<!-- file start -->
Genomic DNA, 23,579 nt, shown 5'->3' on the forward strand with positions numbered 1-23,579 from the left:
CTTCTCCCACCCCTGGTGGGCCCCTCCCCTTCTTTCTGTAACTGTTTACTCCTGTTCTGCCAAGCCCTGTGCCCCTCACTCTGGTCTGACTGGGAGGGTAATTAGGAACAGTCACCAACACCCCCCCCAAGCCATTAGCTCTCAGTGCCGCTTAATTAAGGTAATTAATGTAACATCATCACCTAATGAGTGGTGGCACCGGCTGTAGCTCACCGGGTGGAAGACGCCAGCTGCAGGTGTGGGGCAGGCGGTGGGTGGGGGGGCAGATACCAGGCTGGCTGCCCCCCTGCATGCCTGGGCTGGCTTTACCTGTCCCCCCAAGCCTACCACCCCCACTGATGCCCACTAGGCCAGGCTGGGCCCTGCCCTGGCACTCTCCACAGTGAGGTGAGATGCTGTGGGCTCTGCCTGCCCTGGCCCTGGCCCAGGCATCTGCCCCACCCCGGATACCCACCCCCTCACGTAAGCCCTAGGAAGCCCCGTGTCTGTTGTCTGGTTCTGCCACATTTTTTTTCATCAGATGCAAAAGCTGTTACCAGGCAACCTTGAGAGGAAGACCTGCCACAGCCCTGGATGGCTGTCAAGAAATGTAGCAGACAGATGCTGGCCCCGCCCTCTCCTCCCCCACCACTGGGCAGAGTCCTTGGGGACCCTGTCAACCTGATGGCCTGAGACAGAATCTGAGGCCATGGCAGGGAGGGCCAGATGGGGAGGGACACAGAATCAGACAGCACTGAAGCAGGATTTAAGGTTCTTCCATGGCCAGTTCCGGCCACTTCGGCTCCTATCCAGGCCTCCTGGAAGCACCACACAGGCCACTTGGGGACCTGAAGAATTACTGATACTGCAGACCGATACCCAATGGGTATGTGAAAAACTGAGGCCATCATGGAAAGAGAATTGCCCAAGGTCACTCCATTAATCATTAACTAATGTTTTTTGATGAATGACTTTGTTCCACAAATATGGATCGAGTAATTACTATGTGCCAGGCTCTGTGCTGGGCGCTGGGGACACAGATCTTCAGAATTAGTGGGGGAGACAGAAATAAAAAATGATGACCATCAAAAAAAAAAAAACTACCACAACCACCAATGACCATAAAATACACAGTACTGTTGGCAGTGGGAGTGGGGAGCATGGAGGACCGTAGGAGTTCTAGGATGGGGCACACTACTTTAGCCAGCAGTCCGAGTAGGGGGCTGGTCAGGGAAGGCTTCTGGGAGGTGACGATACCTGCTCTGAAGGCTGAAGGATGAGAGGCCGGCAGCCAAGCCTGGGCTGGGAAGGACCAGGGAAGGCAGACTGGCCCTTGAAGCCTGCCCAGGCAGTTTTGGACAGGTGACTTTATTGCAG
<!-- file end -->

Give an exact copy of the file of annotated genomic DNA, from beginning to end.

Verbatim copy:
Genomic DNA, 23,579 nt, shown 5'->3' on the forward strand with positions numbered 1-23,579 from the left:
CTTCTCCCACCCCTGGTGGGCCCCTCCCCTTCTTTCTGTAACTGTTTACTCCTGTTCTGCCAAGCCCTGTGCCCCTCACTCTGGTCTGACTGGGAGGGTAATTAGGAACAGTCACCAACACCCCCCCCAAGCCATTAGCTCTCAGTGCCGCTTAATTAAGGTAATTAATGTAACATCATCACCTAATGAGTGGTGGCACCGGCTGTAGCTCACCGGGTGGAAGACGCCAGCTGCAGGTGTGGGGCAGGCGGTGGGTGGGGGGGCAGATACCAGGCTGGCTGCCCCCCTGCATGCCTGGGCTGGCTTTACCTGTCCCCCCAAGCCTACCACCCCCACTGATGCCCACTAGGCCAGGCTGGGCCCTGCCCTGGCACTCTCCACAGTGAGGTGAGATGCTGTGGGCTCTGCCTGCCCTGGCCCTGGCCCAGGCATCTGCCCCACCCCGGATACCCACCCCCTCACGTAAGCCCTAGGAAGCCCCGTGTCTGTTGTCTGGTTCTGCCACATTTTTTTTCATCAGATGCAAAAGCTGTTACCAGGCAACCTTGAGAGGAAGACCTGCCACAGCCCTGGATGGCTGTCAAGAAATGTAGCAGACAGATGCTGGCCCCGCCCTCTCCTCCCCCACCACTGGGCAGAGTCCTTGGGGACCCTGTCAACCTGATGGCCTGAGACAGAATCTGAGGCCATGGCAGGGAGGGCCAGATGGGGAGGGACACAGAATCAGACAGCACTGAAGCAGGATTTAAGGTTCTTCCATGGCCAGTTCCGGCCACTTCGGCTCCTATCCAGGCCTCCTGGAAGCACCACACAGGCCACTTGGGGACCTGAAGAATTACTGATACTGCAGACCGATACCCAATGGGTATGTGAAAAACTGAGGCCATCATGGAAAGAGAATTGCCCAAGGTCACTCCATTAATCATTAACTAATGTTTTTTGATGAATGACTTTGTTCCACAAATATGGATCGAGTAATTACTATGTGCCAGGCTCTGTGCTGGGCGCTGGGGACACAGATCTTCAGAATTAGTGGGGGAGACAGAAATAAAAAATGATGACCATCAAAAAAAAAAAAACTACCACAACCACCAATGACCATAAAATACACAGTACTGTTGGCAGTGGGAGTGGGGAGCATGGAGGACCGTAGGAGTTCTAGGATGGGGCACACTACTTTAGCCAGCAGTCCGAGTAGGGGGCTGGTCAGGGAAGGCTTCTGGGAGGTGACGATACCTGCTCTGAAGGCTGAAGGATGAGAGGCCGGCAGCCAAGCCTGGGCTGGGAAGGACCAGGGAAGGCAGACTGGCCCTTGAAGCCTGCCCAGGCAGTTTTGGACAGGTGACTTTATTGCAG